AAP leaders Yogendra Yadav and Prashant Bhushan have been expelled from the party's Political Affairs Committee (PAC), the conclusion of a continuing narrative of irreconcilable divisions within the party.
Interestingly, while many expected it to be a one-sided affair, Yogendra and Prashant were removed by a 11-8 vote, with 3 members abstaining. The close margin may indeed be a testament to the standing these leaders enjoy in the party.
While removed from the PAC, they have not left the party itself. Their future roles within the party remain uncertain.
The story of Aam Aadmi Party's internal rife and mutiny began early last year, right after their poor showing in the Lok Sabha elections.
The Aam Aadmi Party (AAP) is quite possibly the youngest and the most successful political party based on electoral outcome in recent times. However, after its massive victory in the Delhi elections, AAP has been in the news for all the wrong reasons.
Ever since the Lok Sabha rout of AAP in May 2014, prominent party leaders such as Prashant Bhushan and Yogendra Yadav have publicly complained about the lack of inner party democracy in AAP and have repeatedly warned against a personality cult around Arvind Kejriwal.
And barely weeks after the conclusion of the Delhi elections, the fight came out in the open, with accusations of takeovers, sting operations, recordings of interviews and comments on social media capturing the attention of the people.
The primary allegation against Yogendra Yadav, as some claim, is that he was aiming and promoting himself as the national convener of the party once Kejriwal took oath as Delhi CM.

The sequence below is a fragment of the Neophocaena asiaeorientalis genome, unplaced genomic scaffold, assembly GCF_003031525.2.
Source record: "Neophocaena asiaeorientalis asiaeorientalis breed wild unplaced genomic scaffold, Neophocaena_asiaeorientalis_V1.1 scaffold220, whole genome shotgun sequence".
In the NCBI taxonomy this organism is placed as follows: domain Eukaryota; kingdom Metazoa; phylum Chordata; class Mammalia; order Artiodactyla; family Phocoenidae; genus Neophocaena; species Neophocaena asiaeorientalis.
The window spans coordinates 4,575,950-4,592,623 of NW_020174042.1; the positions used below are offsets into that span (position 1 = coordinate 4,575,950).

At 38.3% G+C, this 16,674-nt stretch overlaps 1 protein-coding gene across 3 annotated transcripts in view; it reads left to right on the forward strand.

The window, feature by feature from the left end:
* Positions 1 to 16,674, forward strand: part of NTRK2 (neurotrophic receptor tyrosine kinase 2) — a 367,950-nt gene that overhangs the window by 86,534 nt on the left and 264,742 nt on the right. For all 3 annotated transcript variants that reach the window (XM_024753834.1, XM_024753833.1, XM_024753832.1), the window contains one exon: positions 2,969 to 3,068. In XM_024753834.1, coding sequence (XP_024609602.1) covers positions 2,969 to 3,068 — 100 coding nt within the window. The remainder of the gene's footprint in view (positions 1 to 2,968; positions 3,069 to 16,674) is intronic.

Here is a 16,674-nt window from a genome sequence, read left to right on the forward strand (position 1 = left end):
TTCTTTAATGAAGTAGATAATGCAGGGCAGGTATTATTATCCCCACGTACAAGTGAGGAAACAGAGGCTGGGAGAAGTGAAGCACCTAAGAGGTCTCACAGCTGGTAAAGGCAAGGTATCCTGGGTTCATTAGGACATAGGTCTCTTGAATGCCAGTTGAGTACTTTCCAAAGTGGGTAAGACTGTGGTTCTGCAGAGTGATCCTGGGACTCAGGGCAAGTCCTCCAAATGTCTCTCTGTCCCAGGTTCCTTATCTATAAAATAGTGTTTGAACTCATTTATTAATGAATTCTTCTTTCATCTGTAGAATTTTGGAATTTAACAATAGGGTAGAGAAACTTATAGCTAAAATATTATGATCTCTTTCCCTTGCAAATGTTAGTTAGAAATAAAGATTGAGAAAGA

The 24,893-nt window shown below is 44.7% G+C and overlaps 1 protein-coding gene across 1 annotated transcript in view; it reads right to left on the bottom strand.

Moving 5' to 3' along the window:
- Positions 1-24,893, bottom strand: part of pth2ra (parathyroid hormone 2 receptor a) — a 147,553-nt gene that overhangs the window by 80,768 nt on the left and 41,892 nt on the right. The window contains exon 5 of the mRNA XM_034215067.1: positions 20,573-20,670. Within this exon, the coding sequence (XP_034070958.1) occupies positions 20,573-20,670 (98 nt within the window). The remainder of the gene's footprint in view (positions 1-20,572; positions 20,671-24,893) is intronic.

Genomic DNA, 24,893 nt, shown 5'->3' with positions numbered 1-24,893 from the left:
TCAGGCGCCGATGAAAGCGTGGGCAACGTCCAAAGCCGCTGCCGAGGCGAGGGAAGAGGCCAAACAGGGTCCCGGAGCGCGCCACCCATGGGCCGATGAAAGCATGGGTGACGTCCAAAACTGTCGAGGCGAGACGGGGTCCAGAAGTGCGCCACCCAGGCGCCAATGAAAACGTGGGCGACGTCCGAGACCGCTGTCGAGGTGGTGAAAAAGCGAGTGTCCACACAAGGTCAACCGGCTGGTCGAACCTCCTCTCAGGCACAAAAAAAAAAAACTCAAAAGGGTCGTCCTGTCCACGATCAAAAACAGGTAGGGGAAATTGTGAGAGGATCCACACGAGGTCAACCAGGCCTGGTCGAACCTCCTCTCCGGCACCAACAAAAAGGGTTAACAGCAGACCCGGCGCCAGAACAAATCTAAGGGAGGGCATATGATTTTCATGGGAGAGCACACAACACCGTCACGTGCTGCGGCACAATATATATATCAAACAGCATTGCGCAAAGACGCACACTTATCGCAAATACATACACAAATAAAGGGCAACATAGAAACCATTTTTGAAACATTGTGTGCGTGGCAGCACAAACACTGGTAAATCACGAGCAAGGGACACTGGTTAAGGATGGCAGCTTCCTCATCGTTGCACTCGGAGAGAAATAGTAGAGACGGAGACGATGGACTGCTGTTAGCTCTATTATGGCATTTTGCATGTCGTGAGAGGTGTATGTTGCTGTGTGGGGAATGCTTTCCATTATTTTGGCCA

Not only this, Prashant Bhushan, in a letter dated February 26 addressed to the national executive of the party - a copy of which is with ET - slammed Kejriwal for "overturning collective decisions of the party".
While Kejriwal has distanced himself from the controversy, party insiders predicted that Yadav and Bhushan maybe ousted from the political affairs committee (PAC) of AAP when the national executive meets on Wednesday, February 4.
And their ouster was cemented when Arvind Kejrwal resigned as the National Convener of AAP in a surprise move before the national executive meeting.
In a series of tweets, he expressed his sadness and refused to be drawn into this internal spat in the party.
I am deeply hurt and pained by what is going on in the party. This is betrayal of trust that Delhi posed in us(1/2)— Arvind Kejriwal (@ArvindKejriwal) March 3, 2015
I refuse to be drawn in this ugly battle.Will concentrate only on Delhi's governance.जनता के भरोसे को किसी भी हालत में टूटने नहीं दूंगा(2/2)— Arvind Kejriwal (@ArvindKejriwal) March 3, 2015
Very true, Sir. The people of Delhi who came out in support of AAP are indeed disappointed with how their party seems to be imploding.
Over time, many have resigned from the party and have spoken out against the seemingly autocratic hold of Kejriwal on the party.
Different parties have different styles of working and while power-grabbing is a part of politics, especially after such a large mandate, the entire episode seems to have spiraled out of control.